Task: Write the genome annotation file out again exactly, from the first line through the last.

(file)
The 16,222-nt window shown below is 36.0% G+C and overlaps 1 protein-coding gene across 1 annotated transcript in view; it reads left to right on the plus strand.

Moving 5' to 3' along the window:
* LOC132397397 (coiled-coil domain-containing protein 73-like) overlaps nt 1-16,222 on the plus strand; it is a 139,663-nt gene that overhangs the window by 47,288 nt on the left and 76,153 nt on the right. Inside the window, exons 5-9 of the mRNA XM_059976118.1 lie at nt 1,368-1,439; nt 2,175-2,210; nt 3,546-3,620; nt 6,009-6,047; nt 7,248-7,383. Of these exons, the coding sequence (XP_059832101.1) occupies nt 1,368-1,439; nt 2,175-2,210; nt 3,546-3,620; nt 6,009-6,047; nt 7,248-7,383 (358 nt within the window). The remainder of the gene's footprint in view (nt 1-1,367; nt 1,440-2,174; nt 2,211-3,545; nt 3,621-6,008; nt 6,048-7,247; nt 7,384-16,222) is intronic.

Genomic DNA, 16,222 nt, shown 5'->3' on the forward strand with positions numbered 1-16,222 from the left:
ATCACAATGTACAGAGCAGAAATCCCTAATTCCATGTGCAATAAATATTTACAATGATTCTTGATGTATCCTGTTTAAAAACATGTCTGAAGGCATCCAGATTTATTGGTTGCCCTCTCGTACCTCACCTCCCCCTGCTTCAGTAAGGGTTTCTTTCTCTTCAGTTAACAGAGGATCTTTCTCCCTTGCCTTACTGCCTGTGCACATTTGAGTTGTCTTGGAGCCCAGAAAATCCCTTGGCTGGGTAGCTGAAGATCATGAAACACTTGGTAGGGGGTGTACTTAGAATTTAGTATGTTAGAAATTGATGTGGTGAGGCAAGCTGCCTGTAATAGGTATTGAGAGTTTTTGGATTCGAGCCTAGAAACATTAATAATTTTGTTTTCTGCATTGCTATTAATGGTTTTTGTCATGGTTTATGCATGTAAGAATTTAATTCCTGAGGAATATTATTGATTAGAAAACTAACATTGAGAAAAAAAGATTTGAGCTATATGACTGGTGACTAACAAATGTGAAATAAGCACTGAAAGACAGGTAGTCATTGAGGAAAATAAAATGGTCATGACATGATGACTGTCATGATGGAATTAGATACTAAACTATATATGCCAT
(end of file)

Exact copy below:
The 16,222-nt window shown below is 36.0% G+C and overlaps 1 protein-coding gene across 1 annotated transcript in view; it reads left to right on the plus strand.

Moving 5' to 3' along the window:
* LOC132397397 (coiled-coil domain-containing protein 73-like) overlaps nt 1-16,222 on the plus strand; it is a 139,663-nt gene that overhangs the window by 47,288 nt on the left and 76,153 nt on the right. Inside the window, exons 5-9 of the mRNA XM_059976118.1 lie at nt 1,368-1,439; nt 2,175-2,210; nt 3,546-3,620; nt 6,009-6,047; nt 7,248-7,383. Of these exons, the coding sequence (XP_059832101.1) occupies nt 1,368-1,439; nt 2,175-2,210; nt 3,546-3,620; nt 6,009-6,047; nt 7,248-7,383 (358 nt within the window). The remainder of the gene's footprint in view (nt 1-1,367; nt 1,440-2,174; nt 2,211-3,545; nt 3,621-6,008; nt 6,048-7,247; nt 7,384-16,222) is intronic.

Genomic DNA, 16,222 nt, shown 5'->3' on the forward strand with positions numbered 1-16,222 from the left:
ATCACAATGTACAGAGCAGAAATCCCTAATTCCATGTGCAATAAATATTTACAATGATTCTTGATGTATCCTGTTTAAAAACATGTCTGAAGGCATCCAGATTTATTGGTTGCCCTCTCGTACCTCACCTCCCCCTGCTTCAGTAAGGGTTTCTTTCTCTTCAGTTAACAGAGGATCTTTCTCCCTTGCCTTACTGCCTGTGCACATTTGAGTTGTCTTGGAGCCCAGAAAATCCCTTGGCTGGGTAGCTGAAGATCATGAAACACTTGGTAGGGGGTGTACTTAGAATTTAGTATGTTAGAAATTGATGTGGTGAGGCAAGCTGCCTGTAATAGGTATTGAGAGTTTTTGGATTCGAGCCTAGAAACATTAATAATTTTGTTTTCTGCATTGCTATTAATGGTTTTTGTCATGGTTTATGCATGTAAGAATTTAATTCCTGAGGAATATTATTGATTAGAAAACTAACATTGAGAAAAAAAGATTTGAGCTATATGACTGGTGACTAACAAATGTGAAATAAGCACTGAAAGACAGGTAGTCATTGAGGAAAATAAAATGGTCATGACATGATGACTGTCATGATGGAATTAGATACTAAACTATATATGCCAT